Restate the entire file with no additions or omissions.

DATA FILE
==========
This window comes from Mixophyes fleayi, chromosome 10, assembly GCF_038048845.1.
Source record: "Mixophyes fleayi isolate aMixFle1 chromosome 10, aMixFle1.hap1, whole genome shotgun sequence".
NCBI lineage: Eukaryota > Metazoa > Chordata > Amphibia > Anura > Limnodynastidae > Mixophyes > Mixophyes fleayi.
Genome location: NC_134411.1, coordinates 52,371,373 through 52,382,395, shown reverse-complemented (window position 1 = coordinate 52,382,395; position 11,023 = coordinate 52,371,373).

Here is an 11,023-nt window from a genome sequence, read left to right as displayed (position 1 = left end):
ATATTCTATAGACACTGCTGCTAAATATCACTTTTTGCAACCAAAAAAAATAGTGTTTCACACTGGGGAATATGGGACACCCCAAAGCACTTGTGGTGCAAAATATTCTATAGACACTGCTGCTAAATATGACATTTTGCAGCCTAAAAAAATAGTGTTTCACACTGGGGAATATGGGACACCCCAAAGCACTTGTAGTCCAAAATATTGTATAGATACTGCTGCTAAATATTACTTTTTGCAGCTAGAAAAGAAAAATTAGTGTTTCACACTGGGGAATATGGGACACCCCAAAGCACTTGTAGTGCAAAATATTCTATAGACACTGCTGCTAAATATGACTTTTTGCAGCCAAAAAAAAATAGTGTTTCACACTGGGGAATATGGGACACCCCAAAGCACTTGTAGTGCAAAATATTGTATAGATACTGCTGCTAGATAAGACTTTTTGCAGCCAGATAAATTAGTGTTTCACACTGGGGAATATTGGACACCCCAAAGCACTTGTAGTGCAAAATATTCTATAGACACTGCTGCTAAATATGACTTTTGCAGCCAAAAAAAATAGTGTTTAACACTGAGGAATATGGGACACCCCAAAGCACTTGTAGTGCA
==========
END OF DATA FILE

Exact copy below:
This window comes from Mixophyes fleayi, chromosome 10, assembly GCF_038048845.1.
Source record: "Mixophyes fleayi isolate aMixFle1 chromosome 10, aMixFle1.hap1, whole genome shotgun sequence".
NCBI lineage: Eukaryota > Metazoa > Chordata > Amphibia > Anura > Limnodynastidae > Mixophyes > Mixophyes fleayi.
Genome location: NC_134411.1, coordinates 52,371,373 through 52,382,395, shown reverse-complemented (window position 1 = coordinate 52,382,395; position 11,023 = coordinate 52,371,373).

Here is an 11,023-nt window from a genome sequence, read left to right as displayed (position 1 = left end):
ATATTCTATAGACACTGCTGCTAAATATCACTTTTTGCAACCAAAAAAAATAGTGTTTCACACTGGGGAATATGGGACACCCCAAAGCACTTGTGGTGCAAAATATTCTATAGACACTGCTGCTAAATATGACATTTTGCAGCCTAAAAAAATAGTGTTTCACACTGGGGAATATGGGACACCCCAAAGCACTTGTAGTCCAAAATATTGTATAGATACTGCTGCTAAATATTACTTTTTGCAGCTAGAAAAGAAAAATTAGTGTTTCACACTGGGGAATATGGGACACCCCAAAGCACTTGTAGTGCAAAATATTCTATAGACACTGCTGCTAAATATGACTTTTTGCAGCCAAAAAAAAATAGTGTTTCACACTGGGGAATATGGGACACCCCAAAGCACTTGTAGTGCAAAATATTGTATAGATACTGCTGCTAGATAAGACTTTTTGCAGCCAGATAAATTAGTGTTTCACACTGGGGAATATTGGACACCCCAAAGCACTTGTAGTGCAAAATATTCTATAGACACTGCTGCTAAATATGACTTTTGCAGCCAAAAAAAATAGTGTTTAACACTGAGGAATATGGGACACCCCAAAGCACTTGTAGTGCA